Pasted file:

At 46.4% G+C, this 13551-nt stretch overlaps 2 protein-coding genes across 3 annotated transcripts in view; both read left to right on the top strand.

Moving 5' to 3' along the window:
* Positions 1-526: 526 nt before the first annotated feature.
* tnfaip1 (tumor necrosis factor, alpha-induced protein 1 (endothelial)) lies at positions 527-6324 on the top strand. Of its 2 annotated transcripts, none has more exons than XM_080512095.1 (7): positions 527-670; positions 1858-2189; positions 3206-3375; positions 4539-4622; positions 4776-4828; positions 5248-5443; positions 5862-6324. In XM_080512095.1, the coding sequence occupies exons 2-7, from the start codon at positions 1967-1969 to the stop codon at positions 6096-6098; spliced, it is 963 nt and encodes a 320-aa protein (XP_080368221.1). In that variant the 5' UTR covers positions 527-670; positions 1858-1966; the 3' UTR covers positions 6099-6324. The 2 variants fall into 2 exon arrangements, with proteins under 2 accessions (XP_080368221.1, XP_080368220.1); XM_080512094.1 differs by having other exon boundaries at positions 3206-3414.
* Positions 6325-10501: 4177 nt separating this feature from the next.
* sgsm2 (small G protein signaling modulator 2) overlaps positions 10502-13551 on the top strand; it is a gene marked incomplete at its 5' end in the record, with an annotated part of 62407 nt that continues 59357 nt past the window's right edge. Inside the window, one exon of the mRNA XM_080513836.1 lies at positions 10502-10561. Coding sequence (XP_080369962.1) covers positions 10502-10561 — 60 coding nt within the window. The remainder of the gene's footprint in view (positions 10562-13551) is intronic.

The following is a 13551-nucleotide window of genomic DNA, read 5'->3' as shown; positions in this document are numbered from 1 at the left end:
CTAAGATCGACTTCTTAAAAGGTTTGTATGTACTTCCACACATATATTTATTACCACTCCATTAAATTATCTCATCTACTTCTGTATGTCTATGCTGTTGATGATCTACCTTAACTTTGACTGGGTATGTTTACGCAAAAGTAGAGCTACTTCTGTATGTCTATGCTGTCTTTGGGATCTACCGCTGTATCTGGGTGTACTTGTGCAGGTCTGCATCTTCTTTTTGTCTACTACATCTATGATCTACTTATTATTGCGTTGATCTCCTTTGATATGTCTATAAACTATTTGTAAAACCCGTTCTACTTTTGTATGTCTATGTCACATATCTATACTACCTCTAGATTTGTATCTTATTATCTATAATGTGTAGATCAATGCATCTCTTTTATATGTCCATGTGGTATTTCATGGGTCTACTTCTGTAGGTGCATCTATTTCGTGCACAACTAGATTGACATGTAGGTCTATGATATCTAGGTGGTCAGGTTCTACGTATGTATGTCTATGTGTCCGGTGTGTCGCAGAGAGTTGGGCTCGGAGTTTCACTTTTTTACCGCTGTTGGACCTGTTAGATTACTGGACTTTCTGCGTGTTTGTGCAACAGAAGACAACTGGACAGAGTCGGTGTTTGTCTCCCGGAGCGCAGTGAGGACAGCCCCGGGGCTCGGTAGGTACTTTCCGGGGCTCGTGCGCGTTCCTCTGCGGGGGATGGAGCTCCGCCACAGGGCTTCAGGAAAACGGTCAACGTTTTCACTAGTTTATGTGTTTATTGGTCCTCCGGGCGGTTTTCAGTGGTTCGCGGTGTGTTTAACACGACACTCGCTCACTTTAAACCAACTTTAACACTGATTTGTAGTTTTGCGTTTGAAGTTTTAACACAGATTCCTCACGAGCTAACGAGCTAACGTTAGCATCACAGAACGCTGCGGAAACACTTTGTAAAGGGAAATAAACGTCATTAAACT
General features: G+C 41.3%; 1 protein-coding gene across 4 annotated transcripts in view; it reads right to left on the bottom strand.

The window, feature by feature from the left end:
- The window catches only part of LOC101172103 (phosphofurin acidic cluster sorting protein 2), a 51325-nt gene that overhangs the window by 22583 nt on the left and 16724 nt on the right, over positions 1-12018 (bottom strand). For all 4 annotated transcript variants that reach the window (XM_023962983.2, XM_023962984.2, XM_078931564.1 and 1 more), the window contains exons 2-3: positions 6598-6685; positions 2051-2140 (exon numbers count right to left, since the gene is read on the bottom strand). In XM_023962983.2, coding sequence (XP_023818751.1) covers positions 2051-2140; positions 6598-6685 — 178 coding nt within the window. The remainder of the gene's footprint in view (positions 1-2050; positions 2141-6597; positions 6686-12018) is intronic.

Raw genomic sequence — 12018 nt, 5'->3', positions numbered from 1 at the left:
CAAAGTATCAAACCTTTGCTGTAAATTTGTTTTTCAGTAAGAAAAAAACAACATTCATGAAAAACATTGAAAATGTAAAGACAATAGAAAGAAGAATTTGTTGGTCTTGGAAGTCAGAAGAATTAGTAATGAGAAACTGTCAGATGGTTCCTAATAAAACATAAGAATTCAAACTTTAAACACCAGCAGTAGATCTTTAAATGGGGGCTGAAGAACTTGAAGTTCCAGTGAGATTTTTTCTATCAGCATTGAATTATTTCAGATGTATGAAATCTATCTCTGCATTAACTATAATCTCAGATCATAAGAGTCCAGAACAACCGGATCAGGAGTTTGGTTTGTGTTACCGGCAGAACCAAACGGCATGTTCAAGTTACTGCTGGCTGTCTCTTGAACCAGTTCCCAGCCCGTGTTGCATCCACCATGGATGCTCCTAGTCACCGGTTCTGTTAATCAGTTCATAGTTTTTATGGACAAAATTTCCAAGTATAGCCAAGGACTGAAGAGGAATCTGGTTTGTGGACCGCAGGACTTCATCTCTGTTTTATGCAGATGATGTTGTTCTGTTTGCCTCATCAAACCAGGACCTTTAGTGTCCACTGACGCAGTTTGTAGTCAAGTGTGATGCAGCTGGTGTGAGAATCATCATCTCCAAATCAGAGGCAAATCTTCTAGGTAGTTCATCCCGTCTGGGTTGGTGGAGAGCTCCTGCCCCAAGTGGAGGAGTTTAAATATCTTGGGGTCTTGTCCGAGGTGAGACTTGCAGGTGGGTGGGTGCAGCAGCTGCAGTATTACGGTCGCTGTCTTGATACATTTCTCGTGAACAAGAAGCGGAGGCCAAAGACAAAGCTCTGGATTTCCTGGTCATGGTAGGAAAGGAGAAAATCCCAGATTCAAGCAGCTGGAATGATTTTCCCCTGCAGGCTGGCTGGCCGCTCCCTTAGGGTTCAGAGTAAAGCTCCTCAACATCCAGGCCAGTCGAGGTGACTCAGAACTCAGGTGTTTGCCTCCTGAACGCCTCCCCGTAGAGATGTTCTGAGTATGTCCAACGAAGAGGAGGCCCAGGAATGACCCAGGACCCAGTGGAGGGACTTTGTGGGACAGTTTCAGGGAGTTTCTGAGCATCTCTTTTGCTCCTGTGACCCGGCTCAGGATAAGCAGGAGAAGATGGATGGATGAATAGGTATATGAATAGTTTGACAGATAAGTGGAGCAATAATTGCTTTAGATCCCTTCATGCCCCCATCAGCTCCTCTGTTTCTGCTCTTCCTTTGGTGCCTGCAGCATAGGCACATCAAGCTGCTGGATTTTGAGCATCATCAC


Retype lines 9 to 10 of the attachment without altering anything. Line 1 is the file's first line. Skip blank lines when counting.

General features: G+C 41.3%; 1 protein-coding gene across 4 annotated transcripts in view; it reads right to left on the bottom strand.

The window, feature by feature from the left end: